17-Month-Old: Milestones and Development

October 15, 2023
 minutes read
Written by
Amanda Kule
Parent Contributor
Medically reviewed by
Arik Alper, MD
Pediatric Gastroenterologist and Aerodigestive Specialist

Your life with a 17 month old toddler is probably bustling with nonstop activity, enthusiasm, and new vocabulary! You may be mesmerized (and exhausted) by their growing curiosity, endless energy, and notable advancements in their communication and motor abilities. Toddlers are rapidly developing physically, mentally, and emotionally, which can make each day unique—and occasionally overwhelming! Here’s a bit about what to expect for 17 month old development milestones.


Life with a 17 Month Old

Life with a toddler moves fast, and the changes from month-to-month can be distinct. At 17 months old your toddler may be making strides in their development, and while every child is unique, some common 17 month old development milestones you may observe include:

  • Constantly On the Move: Many 17 month milestones include movement! They are often increasingly curious and loving to explore the world around them. At this point they may constantly be crawling, walking, or even running to touch and investigate everything they come across. Keep an eye on them—many are fearless, so who knows what they’ll get in to!
  • Working on Words: A toddler’s vocabulary is still limited, but your 17 month old is likely using a few words and gestures to clearly convey their needs. This can be both adorable and sometimes challenging for you both when you're trying to decipher what they want. Patients is needed all around!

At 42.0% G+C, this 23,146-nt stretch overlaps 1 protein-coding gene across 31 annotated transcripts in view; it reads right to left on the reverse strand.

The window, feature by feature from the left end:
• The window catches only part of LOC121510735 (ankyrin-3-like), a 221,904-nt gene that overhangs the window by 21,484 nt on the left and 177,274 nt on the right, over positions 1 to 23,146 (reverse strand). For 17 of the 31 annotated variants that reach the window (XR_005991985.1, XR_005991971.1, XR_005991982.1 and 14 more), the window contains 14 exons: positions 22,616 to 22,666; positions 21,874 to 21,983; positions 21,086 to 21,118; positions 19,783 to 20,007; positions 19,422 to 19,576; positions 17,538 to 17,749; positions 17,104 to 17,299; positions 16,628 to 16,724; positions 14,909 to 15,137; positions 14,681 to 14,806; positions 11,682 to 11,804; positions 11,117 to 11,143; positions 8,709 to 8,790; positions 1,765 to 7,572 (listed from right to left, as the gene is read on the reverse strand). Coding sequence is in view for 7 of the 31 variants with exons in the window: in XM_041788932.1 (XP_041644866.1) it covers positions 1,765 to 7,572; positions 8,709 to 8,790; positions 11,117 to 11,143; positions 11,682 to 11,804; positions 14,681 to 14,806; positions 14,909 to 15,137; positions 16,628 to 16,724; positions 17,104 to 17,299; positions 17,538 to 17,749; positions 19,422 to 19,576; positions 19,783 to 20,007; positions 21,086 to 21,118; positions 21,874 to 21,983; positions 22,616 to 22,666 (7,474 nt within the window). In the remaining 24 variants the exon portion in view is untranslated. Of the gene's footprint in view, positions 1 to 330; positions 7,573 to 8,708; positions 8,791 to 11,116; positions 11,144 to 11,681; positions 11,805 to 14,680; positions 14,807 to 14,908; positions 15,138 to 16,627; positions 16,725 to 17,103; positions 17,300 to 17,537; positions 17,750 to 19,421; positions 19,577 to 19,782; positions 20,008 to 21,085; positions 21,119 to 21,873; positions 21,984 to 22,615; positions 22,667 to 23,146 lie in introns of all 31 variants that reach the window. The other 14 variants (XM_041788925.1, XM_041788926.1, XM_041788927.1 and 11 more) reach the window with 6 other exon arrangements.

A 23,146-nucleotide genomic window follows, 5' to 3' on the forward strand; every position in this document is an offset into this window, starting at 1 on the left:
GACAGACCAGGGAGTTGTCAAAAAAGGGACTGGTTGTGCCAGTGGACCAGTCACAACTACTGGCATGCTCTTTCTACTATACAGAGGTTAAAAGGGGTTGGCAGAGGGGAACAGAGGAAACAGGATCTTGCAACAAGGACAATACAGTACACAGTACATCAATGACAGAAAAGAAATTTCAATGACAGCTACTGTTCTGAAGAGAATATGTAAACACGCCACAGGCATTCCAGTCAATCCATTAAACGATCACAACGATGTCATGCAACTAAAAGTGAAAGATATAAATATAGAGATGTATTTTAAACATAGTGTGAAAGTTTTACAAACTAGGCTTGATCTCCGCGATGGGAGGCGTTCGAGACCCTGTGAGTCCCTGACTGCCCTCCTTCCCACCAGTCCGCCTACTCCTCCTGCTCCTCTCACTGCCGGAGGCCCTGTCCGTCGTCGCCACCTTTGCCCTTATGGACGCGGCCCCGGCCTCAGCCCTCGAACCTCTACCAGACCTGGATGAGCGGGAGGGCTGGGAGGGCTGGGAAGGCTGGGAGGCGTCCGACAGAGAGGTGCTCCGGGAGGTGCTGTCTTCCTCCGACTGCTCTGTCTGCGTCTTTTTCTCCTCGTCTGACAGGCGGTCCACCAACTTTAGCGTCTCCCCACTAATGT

• Newfound Independence: Your toddler may insist on trying to do everyday things on their own, like feeding and dressing themselves. Though this likely will increase the time it takes to do anything, remember it’s all part of their growth and learning how to function in the world.
  • New Types of Play: Toddlers spend a significant portion of their days engaged in imaginative play, whether it's building with blocks, playing with toys, or exploring the outdoors. This is a critical time for their cognitive and motor skill development for all ages, including 17 month olds.
  • Increased Tantrums and Frustration: Tantrums and frustration are not uncommon at this age. Toddlers often like to assert their independence, but because their communication skills are still developing, it can cause them to become frustrated. Patience and understanding are key.
  • Predictable Sleep: While sleep patterns can vary from child to child, your 17 month old may either have transitioned or is starting to transition from two naps to one longer nap during the day. Nighttime sleep is often more predictable, but occasional disruptions due to teething or other developmental milestones can still occur. If you’re struggling with the nap transition, try the Smart Sleep Coach app which is proven to help parents solve their toddler’s sleep issues.
  • More Attached to You: As 17 month year old toddlers become more aware of their surroundings, they may show a stronger attachment to their caregivers. You may even see some separation anxiety! Playdates and interactions with other children and adults often help them socialize and develop relationships with others. If they ever show signs of separation anxiety, try and leave when they are busy, don’t make a big deal out of it, and remind them that you are coming back.

In summary, 17 month milestones are exciting, and the changes are constant. Your child's curiosity, budding independence, and daily discoveries make each day a new adventure. While there may be challenges along the way, the joy of watching your toddler grow and learn is incredibly rewarding.

Sleep and Nap Tips for 17-Months-Old

The amount of sleep your toddler needs doesn't change much at this age, with 11 to 14 hours a day and one or two daytime naps still being the norm. If your toddler hasn’t transitioned from two naps to one nap yet, the transition may happen soon. It’s important to make the switch to a one-nap sleep schedule when they are ready to not disrupt their nighttime sleep! As your toddler is getting bigger, some changes to their sleep environment may also be warranted.

Here are tips to consider so your 17 month old keeps sleeping like a baby